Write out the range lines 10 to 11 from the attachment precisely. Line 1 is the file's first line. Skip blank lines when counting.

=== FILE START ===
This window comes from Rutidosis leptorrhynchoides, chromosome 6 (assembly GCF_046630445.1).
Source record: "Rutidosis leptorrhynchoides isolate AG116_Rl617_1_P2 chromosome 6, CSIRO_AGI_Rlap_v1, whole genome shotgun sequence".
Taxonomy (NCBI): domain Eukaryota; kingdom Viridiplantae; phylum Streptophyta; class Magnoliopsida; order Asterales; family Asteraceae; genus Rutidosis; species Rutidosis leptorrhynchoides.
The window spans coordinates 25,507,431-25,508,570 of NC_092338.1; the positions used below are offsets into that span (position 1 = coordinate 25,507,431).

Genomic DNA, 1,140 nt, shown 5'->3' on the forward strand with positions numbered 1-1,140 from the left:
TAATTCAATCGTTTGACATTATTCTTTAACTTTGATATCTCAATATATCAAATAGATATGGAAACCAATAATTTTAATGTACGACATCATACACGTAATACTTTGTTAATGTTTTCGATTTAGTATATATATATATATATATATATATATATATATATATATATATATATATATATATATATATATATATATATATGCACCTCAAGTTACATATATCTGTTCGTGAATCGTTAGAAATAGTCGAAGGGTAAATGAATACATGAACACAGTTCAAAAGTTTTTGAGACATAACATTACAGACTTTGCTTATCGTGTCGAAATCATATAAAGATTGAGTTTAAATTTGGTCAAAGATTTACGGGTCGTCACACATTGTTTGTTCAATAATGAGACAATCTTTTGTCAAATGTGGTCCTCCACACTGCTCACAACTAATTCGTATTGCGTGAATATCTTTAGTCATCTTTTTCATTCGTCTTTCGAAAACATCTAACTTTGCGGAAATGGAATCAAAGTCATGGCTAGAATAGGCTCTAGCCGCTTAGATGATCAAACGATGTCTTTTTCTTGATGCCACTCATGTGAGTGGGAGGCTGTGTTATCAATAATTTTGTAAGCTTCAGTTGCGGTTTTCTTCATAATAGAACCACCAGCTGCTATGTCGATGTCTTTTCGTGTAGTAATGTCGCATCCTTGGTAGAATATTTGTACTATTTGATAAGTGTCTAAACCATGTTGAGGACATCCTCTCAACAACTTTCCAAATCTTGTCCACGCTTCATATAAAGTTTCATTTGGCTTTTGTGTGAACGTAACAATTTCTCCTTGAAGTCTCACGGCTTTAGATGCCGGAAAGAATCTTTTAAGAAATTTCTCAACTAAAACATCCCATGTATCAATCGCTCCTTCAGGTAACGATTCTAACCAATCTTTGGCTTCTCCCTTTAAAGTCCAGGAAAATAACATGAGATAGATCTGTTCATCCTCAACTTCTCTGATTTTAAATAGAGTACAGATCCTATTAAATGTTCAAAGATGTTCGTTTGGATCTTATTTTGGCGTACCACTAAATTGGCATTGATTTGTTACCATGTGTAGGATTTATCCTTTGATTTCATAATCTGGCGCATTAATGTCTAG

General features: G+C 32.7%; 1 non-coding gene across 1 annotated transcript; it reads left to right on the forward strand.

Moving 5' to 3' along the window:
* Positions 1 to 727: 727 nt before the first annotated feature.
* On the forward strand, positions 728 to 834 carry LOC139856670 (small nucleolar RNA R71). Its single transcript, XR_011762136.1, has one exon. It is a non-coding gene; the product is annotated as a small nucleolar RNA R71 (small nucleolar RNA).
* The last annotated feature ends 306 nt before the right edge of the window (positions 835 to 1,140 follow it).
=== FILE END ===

* On the forward strand, positions 728 to 834 carry LOC139856670 (small nucleolar RNA R71). Its single transcript, XR_011762136.1, has one exon. It is a non-coding gene; the product is annotated as a small nucleolar RNA R71 (small nucleolar RNA).
* The last annotated feature ends 306 nt before the right edge of the window (positions 835 to 1,140 follow it).